Fatigue, loneliness, the inability to relax, poor concentration, difficulties with work, disturbances of appetite, and the loss of sexual desire are frequently signs of depression. Sleep disturbances are particularly common. For some people, the symptoms of depression are merely physical. Headaches and related symptoms may be masking an underlying depression, and indeed the causes can be either physical or psychological.
Internally caused depression is called endogenous depression, and it is primarily due to a chemical imbalance. As previously noted, endogenous depression generally does not respond solely to psychotherapy or to changing your attitude; it needs to be evaluated and treated medically, with antidepressants. This cannot be overstated! Once the chemical balance is restored, the antidepressants can often be discontinued.
The success rate for treating endogenous depression is quite high, and I urge you to get an immediate evaluation if you think this might be the case for you. However, the kind of depression that I’m going to emphasize here is depression that is reactive, or related to life events. That is, you’re reacting or overreacting to something that’s occurred outside of you, or you’re reacting to your own thinking about yourself or external events.
Just as anger has been correlated to ulcers and heart disease, depression has been correlated to cancer as well as to many other illnesses. Another reason it’s appropriate to talk about anger and depression together is that depression is often anger turned inward. This can both result in and be a result of a great deal of self-downing. The first step in changing your attitudes that underlie depression is to identify the demands that you’re making on yourself that you cannot possibly fulfill.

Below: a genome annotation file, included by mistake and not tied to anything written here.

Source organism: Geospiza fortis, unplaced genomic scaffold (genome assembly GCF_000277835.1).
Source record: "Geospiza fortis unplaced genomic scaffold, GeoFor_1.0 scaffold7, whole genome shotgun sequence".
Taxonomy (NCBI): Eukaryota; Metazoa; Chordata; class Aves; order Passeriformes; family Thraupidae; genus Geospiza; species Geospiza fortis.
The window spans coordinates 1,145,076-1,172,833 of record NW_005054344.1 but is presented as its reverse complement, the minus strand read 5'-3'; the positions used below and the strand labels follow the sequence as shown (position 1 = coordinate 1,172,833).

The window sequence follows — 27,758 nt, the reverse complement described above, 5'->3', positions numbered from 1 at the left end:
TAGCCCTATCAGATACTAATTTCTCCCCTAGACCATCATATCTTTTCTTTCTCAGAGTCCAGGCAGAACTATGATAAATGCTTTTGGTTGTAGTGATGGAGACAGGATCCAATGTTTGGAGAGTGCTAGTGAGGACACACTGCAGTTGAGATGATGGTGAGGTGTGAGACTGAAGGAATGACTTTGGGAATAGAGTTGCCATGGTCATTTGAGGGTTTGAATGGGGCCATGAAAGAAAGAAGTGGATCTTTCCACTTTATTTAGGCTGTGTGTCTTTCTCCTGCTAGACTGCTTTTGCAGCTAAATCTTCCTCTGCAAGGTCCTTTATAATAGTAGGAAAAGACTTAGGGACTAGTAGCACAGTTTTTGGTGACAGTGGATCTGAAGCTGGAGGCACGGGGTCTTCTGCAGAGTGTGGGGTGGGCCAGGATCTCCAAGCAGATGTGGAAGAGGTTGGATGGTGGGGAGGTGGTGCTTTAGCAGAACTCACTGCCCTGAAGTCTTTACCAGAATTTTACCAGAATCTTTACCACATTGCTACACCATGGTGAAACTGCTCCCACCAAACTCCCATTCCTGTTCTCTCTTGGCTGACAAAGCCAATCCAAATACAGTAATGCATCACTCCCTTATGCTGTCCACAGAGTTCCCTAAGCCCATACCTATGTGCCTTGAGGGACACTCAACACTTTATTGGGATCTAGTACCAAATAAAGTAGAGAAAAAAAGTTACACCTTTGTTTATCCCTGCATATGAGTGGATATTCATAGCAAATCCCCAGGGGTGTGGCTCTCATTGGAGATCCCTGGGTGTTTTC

Are you down on yourself because you think you should have accomplished more? Are you blaming yourself over a loss, either a recent one or one that took place long ago? Have you somehow found yourself becoming isolated, with few people or no one to rely on for support? Sometimes you simply need to let go of a disappointment and/or stop defining yourself as incompetent. This attitude turns your depression into a vicious circle.
Many people find that when they’re depressed, they reach out to others for support. But well-meaning friends and relatives tend to give them that lethal thing we call sympathy instead of much-needed empathy. Except during the most acute stages of grieving, sympathy usually does more harm than good, because when people sympathize, they can be unwittingly telling you that it’s right for you to be defining the situation as awful. This can add fuel to the fire.
Empathy, on the other hand, is where the other person will help you to reason the situation out and talk it through without negating your feelings. This kind of empathy can also be extremely important with anger. Reasoning the situation out and expressing your emotions in a safe way is a good way to get relief.